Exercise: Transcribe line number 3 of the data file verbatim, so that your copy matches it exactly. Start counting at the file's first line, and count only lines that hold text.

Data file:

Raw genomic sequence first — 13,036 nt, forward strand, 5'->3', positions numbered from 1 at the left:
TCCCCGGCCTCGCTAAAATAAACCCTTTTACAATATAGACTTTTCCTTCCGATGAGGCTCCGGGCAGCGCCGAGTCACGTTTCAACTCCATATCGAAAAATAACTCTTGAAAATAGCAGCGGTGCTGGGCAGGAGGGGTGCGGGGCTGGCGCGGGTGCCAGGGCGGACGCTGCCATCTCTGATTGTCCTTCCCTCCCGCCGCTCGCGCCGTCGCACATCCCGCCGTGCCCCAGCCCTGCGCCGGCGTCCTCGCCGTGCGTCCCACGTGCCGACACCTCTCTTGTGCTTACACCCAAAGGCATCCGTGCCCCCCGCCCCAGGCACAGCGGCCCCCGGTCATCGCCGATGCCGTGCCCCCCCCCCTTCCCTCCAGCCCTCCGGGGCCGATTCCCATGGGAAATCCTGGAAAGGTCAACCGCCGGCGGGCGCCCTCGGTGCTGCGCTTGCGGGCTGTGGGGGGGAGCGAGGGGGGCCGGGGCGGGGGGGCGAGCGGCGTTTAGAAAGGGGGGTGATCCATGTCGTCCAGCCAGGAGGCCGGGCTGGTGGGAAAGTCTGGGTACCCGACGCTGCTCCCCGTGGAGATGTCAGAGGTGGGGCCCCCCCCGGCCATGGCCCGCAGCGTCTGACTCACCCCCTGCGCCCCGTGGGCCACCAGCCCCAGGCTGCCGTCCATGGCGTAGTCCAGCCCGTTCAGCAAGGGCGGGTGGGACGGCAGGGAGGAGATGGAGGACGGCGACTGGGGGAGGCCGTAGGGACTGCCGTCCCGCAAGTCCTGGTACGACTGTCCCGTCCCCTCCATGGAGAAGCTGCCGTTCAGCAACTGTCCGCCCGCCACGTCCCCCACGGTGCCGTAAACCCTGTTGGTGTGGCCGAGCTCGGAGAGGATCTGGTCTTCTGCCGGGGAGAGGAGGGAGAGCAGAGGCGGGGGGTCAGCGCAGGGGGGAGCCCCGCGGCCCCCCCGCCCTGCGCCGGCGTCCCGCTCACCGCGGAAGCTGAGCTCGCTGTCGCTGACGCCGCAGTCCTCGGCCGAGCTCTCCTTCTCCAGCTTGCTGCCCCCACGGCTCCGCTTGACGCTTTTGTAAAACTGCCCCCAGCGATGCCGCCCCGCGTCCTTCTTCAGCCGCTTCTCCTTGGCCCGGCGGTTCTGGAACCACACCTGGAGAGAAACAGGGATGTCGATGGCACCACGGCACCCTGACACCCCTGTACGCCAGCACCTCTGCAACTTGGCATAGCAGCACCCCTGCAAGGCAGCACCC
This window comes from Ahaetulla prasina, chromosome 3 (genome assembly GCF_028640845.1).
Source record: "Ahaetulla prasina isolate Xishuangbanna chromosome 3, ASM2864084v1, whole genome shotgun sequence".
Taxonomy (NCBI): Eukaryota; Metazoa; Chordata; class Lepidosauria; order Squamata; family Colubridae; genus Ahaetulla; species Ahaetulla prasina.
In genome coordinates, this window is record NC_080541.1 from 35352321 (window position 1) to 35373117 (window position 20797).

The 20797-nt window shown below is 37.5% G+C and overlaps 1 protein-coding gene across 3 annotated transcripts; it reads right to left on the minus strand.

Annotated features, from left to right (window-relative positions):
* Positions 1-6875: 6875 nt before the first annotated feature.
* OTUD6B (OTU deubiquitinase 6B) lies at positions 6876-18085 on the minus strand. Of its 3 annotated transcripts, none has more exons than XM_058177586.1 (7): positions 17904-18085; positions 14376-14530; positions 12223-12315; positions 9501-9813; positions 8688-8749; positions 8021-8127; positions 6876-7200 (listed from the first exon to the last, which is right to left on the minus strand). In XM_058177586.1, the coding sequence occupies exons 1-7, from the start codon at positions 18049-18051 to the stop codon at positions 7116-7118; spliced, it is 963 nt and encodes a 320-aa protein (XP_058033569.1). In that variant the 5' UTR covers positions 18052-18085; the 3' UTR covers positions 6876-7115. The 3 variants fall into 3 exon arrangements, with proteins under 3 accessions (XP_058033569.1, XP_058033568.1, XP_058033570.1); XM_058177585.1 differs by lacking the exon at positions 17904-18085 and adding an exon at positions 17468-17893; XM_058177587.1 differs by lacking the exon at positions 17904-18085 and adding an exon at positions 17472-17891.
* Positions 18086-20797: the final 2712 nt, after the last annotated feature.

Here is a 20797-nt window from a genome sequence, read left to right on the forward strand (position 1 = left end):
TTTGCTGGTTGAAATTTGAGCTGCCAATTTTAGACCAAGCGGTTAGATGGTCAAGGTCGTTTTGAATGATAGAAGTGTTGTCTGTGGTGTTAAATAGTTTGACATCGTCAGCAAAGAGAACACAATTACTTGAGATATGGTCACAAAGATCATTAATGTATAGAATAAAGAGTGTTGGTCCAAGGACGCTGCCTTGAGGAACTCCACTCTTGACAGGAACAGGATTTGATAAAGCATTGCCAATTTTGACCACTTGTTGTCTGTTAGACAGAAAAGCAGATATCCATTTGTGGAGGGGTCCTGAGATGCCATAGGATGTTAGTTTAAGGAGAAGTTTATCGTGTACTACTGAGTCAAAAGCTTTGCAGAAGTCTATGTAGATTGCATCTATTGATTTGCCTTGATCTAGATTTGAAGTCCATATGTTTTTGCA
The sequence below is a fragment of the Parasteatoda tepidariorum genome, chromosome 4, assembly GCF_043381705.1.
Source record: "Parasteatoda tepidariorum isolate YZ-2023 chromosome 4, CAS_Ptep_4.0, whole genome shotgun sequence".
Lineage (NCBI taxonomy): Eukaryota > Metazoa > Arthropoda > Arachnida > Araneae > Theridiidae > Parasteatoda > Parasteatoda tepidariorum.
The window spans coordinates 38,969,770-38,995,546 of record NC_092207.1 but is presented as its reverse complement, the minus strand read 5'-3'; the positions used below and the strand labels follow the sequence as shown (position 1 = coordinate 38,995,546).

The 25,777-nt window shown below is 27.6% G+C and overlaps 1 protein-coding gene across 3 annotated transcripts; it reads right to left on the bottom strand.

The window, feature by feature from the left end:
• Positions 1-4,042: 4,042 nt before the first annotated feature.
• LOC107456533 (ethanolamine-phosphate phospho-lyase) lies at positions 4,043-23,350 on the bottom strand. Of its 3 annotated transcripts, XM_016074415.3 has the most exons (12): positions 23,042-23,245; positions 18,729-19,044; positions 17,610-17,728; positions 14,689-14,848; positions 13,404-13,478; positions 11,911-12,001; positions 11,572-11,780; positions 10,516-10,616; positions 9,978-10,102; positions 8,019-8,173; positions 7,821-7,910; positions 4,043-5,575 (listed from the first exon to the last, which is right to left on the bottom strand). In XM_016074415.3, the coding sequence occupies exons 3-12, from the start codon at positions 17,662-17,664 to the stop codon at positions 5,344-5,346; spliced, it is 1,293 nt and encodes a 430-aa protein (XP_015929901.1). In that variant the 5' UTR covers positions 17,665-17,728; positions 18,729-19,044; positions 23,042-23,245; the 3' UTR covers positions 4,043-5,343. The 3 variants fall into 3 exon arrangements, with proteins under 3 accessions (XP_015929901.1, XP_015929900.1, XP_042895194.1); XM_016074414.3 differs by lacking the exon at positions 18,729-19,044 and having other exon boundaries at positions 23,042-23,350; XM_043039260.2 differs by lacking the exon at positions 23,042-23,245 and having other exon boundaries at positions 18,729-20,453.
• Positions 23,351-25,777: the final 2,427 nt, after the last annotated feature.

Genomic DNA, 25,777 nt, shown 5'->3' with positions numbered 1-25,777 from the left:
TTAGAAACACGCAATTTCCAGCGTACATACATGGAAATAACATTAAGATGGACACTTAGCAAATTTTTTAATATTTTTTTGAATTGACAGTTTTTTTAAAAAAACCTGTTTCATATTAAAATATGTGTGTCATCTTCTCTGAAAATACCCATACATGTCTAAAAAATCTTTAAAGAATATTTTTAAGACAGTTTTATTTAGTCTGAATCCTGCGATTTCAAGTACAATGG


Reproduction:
This window comes from Ahaetulla prasina, chromosome 3 (genome assembly GCF_028640845.1).